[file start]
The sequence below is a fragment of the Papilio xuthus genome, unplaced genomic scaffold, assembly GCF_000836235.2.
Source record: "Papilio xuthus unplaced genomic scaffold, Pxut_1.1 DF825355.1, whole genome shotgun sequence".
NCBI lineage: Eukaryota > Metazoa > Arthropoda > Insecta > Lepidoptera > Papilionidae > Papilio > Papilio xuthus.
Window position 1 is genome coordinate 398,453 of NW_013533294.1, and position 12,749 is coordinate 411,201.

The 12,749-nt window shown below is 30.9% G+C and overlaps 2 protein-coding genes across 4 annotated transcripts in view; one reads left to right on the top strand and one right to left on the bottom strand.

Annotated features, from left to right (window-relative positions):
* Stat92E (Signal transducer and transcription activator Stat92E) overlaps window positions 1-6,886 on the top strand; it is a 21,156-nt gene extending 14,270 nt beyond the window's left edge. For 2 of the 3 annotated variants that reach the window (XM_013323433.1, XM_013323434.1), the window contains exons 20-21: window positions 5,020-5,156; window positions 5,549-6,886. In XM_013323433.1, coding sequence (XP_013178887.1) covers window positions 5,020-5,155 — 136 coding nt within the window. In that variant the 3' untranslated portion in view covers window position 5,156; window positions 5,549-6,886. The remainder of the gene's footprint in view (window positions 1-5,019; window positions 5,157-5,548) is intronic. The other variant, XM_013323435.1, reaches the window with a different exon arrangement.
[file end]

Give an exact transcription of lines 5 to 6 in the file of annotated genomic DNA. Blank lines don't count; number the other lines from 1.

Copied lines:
The 12,749-nt window shown below is 30.9% G+C and overlaps 2 protein-coding genes across 4 annotated transcripts in view; one reads left to right on the top strand and one right to left on the bottom strand.

Annotated features, from left to right (window-relative positions):